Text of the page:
Perhaps, then, it is no wonder that, from time-to-time, we stand witness to these bizarre displays of religious fervor.  The prediction of the world’s ending, as theologically absurd as the claim was, is little more than that human need to be given a bit more evidence, a bit more certainty so that our faith in Christ would somehow feel less risky.  In this way, it is simply another way of asking to be shown the Father, to be given the exact plan and purpose for our lives and to see God in his unmitigated glory, so that we may be sure that this God is actually who he says he is.  Yes, for faith is a difficult, difficult thing.  However, while we are scurry from place to place, from life event to life event, in search of God’s plan and design for us, the answer is already present, already active in our lives.  Yes, for hear again Jesus’ response to Philip’s request of being shown the Father: “Whoever has seen me has seen the Father.”  There is no division between the two; Christ really is the embodiment of God’s love in the flesh.  So, to see the mercy of the Son is to see the Father’s desire for reconciliation with the world He fashioned out of spontaneous love.  To see the healing of the Son is to see the Father’s will that all creation would live in harmony with itself and with the God for whom we are all destined.  To see the Son hanging upon the cross is to know that the Father will stop at nothing, not even the death of the son, to recapture a humanity that has fallen away from God.  Yes, and to see the Son, resurrected in splendor, well, that is to see that we are all destined for the unending glory that called the eternal rest of the saints, no matter when this does or does not happen.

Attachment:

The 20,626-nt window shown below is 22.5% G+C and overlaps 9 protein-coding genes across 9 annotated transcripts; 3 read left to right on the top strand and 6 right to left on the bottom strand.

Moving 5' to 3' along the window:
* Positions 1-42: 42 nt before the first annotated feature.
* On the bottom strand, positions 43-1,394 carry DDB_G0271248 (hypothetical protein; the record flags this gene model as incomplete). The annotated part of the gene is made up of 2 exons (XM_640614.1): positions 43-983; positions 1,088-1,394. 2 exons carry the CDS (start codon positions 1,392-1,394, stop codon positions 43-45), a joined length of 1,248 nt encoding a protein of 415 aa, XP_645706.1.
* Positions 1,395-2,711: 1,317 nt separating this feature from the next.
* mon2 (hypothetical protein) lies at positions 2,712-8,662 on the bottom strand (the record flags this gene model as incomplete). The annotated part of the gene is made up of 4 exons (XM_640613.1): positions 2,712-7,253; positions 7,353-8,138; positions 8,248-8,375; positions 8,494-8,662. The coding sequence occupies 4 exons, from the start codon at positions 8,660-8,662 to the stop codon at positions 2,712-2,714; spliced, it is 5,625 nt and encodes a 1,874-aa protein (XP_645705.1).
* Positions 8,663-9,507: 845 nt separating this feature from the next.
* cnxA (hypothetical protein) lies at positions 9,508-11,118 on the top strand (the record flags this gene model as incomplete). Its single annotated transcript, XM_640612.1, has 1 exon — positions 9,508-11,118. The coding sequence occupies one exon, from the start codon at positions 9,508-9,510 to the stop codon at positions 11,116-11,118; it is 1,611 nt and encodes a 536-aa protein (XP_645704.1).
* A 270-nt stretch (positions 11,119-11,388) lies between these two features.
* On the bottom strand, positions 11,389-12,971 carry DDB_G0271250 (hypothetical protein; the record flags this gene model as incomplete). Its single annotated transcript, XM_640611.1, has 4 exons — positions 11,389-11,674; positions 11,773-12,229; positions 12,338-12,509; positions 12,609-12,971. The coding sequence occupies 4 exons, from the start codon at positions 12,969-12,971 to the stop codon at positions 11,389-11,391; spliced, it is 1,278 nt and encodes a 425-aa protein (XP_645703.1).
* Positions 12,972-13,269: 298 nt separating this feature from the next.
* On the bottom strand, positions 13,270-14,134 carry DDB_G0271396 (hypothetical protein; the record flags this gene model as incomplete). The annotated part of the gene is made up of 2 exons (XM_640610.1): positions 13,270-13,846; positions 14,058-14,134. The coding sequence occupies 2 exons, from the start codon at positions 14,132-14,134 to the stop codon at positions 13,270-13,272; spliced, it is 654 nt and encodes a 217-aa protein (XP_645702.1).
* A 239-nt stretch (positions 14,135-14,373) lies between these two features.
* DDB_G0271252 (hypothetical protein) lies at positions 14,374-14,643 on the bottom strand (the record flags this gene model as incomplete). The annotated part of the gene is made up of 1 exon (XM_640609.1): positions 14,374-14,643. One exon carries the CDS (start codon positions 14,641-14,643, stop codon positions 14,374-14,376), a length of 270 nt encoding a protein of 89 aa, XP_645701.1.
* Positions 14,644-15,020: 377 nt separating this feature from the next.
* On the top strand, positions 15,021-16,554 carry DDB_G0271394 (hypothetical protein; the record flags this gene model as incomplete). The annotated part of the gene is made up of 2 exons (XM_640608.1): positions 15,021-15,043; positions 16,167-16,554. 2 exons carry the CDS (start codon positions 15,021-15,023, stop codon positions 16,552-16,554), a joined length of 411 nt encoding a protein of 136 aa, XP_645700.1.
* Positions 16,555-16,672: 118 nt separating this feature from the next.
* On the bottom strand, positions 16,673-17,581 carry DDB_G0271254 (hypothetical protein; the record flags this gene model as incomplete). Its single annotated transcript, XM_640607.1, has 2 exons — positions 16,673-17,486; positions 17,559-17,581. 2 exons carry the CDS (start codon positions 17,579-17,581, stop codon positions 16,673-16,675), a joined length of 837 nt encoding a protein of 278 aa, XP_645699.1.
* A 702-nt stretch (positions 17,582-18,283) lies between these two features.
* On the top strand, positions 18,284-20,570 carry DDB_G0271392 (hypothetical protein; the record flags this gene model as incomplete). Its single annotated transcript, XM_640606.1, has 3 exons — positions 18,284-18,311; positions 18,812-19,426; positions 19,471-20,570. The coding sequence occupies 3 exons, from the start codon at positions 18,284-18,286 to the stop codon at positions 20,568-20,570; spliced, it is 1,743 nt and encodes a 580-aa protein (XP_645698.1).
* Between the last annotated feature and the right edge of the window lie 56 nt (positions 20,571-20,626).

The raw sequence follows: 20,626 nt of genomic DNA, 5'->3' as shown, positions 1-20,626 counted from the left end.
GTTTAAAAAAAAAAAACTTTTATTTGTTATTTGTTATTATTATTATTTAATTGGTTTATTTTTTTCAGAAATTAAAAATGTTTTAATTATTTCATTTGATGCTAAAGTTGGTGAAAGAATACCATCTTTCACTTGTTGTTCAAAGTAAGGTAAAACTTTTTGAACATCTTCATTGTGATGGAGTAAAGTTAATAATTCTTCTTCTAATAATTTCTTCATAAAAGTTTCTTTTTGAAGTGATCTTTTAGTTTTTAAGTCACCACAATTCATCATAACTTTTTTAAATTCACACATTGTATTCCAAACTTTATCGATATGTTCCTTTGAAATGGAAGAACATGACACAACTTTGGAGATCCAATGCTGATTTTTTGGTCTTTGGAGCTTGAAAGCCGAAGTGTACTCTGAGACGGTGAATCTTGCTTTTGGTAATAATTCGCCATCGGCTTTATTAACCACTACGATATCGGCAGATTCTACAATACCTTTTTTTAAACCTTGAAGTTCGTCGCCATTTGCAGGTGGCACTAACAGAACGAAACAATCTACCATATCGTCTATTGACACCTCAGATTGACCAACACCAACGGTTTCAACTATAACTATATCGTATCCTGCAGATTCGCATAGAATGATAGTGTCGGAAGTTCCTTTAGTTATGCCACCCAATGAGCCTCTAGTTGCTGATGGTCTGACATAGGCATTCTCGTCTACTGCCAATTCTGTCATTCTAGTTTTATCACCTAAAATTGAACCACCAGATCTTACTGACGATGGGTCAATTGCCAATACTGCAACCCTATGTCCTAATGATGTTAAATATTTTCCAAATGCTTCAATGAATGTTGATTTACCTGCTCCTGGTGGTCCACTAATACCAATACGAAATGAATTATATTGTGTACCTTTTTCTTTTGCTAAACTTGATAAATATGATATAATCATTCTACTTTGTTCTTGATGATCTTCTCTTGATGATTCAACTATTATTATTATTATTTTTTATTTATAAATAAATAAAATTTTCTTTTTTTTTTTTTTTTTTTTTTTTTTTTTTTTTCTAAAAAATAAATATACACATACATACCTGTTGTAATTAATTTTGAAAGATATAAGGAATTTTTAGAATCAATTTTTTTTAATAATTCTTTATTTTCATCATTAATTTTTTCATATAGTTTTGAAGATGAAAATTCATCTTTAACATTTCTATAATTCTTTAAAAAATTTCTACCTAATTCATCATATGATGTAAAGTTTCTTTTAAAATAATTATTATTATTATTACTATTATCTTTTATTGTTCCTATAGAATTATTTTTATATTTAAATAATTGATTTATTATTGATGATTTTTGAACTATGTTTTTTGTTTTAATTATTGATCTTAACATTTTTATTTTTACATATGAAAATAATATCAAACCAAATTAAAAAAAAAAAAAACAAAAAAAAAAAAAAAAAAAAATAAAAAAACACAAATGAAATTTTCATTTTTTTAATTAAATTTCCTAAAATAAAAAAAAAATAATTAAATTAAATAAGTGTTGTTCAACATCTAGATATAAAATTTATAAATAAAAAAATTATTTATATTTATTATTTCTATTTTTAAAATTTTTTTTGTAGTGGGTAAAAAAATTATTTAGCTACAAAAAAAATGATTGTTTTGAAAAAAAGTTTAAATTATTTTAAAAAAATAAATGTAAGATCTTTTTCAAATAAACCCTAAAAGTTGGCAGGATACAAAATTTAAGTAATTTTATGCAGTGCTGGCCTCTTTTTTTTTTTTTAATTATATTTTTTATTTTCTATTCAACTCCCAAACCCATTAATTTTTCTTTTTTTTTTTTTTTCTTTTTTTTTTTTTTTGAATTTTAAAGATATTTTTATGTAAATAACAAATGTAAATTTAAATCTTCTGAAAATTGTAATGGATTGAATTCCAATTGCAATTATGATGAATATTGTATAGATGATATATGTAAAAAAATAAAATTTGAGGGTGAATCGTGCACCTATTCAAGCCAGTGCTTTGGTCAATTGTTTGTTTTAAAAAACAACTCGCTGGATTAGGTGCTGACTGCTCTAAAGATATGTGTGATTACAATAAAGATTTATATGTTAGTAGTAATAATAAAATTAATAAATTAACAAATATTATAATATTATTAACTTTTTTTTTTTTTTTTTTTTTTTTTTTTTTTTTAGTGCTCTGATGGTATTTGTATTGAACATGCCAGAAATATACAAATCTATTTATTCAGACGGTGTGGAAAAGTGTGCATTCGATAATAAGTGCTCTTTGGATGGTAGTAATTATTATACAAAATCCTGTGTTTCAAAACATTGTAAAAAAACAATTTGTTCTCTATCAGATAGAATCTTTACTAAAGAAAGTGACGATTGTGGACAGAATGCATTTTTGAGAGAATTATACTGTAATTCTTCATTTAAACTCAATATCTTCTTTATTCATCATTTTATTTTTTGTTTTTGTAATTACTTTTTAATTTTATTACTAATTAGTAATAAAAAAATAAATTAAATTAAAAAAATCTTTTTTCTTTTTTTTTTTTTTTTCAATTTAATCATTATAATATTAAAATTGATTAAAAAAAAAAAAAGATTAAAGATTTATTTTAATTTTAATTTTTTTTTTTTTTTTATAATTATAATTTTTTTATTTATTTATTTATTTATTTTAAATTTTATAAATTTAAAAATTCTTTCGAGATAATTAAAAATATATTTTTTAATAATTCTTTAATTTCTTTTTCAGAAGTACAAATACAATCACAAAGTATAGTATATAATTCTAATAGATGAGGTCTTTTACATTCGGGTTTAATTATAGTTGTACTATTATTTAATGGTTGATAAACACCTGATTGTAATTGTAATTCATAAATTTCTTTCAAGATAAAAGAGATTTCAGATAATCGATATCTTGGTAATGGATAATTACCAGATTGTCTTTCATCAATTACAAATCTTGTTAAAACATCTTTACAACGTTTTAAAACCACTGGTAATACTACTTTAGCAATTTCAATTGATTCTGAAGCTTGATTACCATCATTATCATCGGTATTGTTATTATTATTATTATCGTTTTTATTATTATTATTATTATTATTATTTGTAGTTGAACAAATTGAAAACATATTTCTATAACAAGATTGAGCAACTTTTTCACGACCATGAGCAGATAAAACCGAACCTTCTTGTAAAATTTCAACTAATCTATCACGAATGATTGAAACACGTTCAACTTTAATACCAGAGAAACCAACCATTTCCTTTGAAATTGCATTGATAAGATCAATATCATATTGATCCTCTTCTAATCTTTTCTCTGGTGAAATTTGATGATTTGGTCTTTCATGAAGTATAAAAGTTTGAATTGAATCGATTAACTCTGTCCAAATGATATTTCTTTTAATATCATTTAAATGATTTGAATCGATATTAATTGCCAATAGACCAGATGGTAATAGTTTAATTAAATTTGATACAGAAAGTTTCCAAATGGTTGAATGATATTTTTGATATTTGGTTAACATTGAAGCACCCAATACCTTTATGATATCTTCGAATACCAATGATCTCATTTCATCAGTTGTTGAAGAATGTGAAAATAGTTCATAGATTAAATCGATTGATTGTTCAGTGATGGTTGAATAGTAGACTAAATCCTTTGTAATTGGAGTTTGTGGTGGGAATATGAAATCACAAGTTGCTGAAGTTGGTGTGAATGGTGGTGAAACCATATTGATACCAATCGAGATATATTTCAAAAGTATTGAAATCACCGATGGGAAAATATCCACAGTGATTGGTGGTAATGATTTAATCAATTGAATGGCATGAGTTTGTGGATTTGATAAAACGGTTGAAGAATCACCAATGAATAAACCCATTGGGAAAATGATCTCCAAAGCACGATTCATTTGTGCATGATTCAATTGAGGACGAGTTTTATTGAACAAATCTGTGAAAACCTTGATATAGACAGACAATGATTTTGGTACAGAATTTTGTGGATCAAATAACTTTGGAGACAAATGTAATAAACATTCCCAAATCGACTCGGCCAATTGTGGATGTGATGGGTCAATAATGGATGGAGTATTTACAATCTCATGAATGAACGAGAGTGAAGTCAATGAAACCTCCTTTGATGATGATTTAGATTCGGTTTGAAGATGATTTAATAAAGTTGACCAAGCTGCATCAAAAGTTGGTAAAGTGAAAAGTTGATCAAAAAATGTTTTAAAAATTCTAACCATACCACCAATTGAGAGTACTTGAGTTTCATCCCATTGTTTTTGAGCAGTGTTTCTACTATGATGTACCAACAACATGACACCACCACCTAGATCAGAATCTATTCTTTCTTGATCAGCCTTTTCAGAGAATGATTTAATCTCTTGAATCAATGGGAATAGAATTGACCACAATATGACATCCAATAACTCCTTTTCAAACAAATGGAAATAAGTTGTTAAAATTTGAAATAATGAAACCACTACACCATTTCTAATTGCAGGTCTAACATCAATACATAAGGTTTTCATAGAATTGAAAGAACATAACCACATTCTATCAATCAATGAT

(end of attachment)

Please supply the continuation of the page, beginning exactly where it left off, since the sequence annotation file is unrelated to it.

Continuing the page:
Admittedly, to know these things, to stake our very existence on their trustworthiness, well this is a difficult task. As my dear friend and colleague Kevin Maly put it, “we will go to the grave daring that God is good.”   For this is not an answer to when the world ends, assuming you all are interested in this question; nor is it even an answer to when life will let up a little bit, or when the people we love will find work or contentment. We cannot glibly assume we have the answers to such questions, and we are called to faith in spite of this lack. No, to these things we do not have the answers and to stake our faith upon believing we can somehow find God apart from Christ and his cross is to wade into very dangerous territory indeed.  For as we witnessed yesterday, once you begin down that path, once God is sought apart from the cross and open tomb, well, it is easy to end up on a path from which it is very hard to return.  So, no, the answers to those questions cannot be decoded using some sort of special biblical algorithm.  However, to the question of whether or not God has met us in the struggle, to the question of whether or not God can turn death into life, fear into boldness and anxiety into acceptance, look no further than Christ and cross.  For there, we have the most certain of answers: a God who has wed himself to our flesh, and a God who, because he has made the tomb his dwelling place, has in turn thrown open the gates of heavenly mansions, never to be again closed.  Do not, therefore, let your hearts be troubled.  For Christ is your way, your truth and your life.  Amen.